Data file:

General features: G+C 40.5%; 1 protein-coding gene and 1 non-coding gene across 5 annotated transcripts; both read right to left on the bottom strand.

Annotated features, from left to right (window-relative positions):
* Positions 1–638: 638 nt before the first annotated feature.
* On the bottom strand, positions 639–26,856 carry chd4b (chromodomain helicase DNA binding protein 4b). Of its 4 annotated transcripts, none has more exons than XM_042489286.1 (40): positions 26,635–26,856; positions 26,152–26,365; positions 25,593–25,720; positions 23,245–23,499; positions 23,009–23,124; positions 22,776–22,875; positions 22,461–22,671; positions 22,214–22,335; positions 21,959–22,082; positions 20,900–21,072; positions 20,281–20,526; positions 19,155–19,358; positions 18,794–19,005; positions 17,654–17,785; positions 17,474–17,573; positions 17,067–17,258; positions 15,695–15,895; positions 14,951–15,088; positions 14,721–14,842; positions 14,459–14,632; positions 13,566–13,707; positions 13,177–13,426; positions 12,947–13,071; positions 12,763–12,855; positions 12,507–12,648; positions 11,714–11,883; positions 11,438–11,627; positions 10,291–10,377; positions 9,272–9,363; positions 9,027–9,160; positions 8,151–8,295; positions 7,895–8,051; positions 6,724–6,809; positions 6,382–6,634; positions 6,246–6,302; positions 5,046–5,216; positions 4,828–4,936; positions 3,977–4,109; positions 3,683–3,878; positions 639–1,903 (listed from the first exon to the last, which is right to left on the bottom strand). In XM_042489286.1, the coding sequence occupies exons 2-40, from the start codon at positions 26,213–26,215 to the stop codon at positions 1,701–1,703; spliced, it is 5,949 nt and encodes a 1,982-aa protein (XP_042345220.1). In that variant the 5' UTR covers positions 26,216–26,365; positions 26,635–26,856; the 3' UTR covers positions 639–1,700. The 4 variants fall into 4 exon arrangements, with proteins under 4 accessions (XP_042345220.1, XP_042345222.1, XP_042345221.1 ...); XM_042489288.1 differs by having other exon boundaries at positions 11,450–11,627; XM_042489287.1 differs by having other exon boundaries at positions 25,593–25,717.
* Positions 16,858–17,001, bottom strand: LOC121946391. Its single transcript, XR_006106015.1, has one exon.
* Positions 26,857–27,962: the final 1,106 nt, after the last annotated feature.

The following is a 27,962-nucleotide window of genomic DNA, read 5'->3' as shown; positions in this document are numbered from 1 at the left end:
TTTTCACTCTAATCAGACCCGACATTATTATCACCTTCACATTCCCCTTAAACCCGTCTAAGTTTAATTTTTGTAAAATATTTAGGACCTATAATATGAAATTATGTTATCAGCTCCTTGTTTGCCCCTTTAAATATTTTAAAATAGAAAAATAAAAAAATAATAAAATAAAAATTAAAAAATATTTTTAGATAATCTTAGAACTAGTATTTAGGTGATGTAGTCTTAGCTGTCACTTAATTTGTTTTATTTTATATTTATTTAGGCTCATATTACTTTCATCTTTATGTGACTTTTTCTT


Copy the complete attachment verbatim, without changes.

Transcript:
General features: G+C 40.5%; 1 protein-coding gene and 1 non-coding gene across 5 annotated transcripts; both read right to left on the bottom strand.

Annotated features, from left to right (window-relative positions):
* Positions 1–638: 638 nt before the first annotated feature.
* On the bottom strand, positions 639–26,856 carry chd4b (chromodomain helicase DNA binding protein 4b). Of its 4 annotated transcripts, none has more exons than XM_042489286.1 (40): positions 26,635–26,856; positions 26,152–26,365; positions 25,593–25,720; positions 23,245–23,499; positions 23,009–23,124; positions 22,776–22,875; positions 22,461–22,671; positions 22,214–22,335; positions 21,959–22,082; positions 20,900–21,072; positions 20,281–20,526; positions 19,155–19,358; positions 18,794–19,005; positions 17,654–17,785; positions 17,474–17,573; positions 17,067–17,258; positions 15,695–15,895; positions 14,951–15,088; positions 14,721–14,842; positions 14,459–14,632; positions 13,566–13,707; positions 13,177–13,426; positions 12,947–13,071; positions 12,763–12,855; positions 12,507–12,648; positions 11,714–11,883; positions 11,438–11,627; positions 10,291–10,377; positions 9,272–9,363; positions 9,027–9,160; positions 8,151–8,295; positions 7,895–8,051; positions 6,724–6,809; positions 6,382–6,634; positions 6,246–6,302; positions 5,046–5,216; positions 4,828–4,936; positions 3,977–4,109; positions 3,683–3,878; positions 639–1,903 (listed from the first exon to the last, which is right to left on the bottom strand). In XM_042489286.1, the coding sequence occupies exons 2-40, from the start codon at positions 26,213–26,215 to the stop codon at positions 1,701–1,703; spliced, it is 5,949 nt and encodes a 1,982-aa protein (XP_042345220.1). In that variant the 5' UTR covers positions 26,216–26,365; positions 26,635–26,856; the 3' UTR covers positions 639–1,700. The 4 variants fall into 4 exon arrangements, with proteins under 4 accessions (XP_042345220.1, XP_042345222.1, XP_042345221.1 ...); XM_042489288.1 differs by having other exon boundaries at positions 11,450–11,627; XM_042489287.1 differs by having other exon boundaries at positions 25,593–25,717.
* Positions 16,858–17,001, bottom strand: LOC121946391. Its single transcript, XR_006106015.1, has one exon.
* Positions 26,857–27,962: the final 1,106 nt, after the last annotated feature.

The following is a 27,962-nucleotide window of genomic DNA, read 5'->3' as shown; positions in this document are numbered from 1 at the left end:
TTTTCACTCTAATCAGACCCGACATTATTATCACCTTCACATTCCCCTTAAACCCGTCTAAGTTTAATTTTTGTAAAATATTTAGGACCTATAATATGAAATTATGTTATCAGCTCCTTGTTTGCCCCTTTAAATATTTTAAAATAGAAAAATAAAAAAATAATAAAATAAAAATTAAAAAATATTTTTAGATAATCTTAGAACTAGTATTTAGGTGATGTAGTCTTAGCTGTCACTTAATTTGTTTTATTTTATATTTATTTAGGCTCATATTACTTTCATCTTTATGTGACTTTTTCTT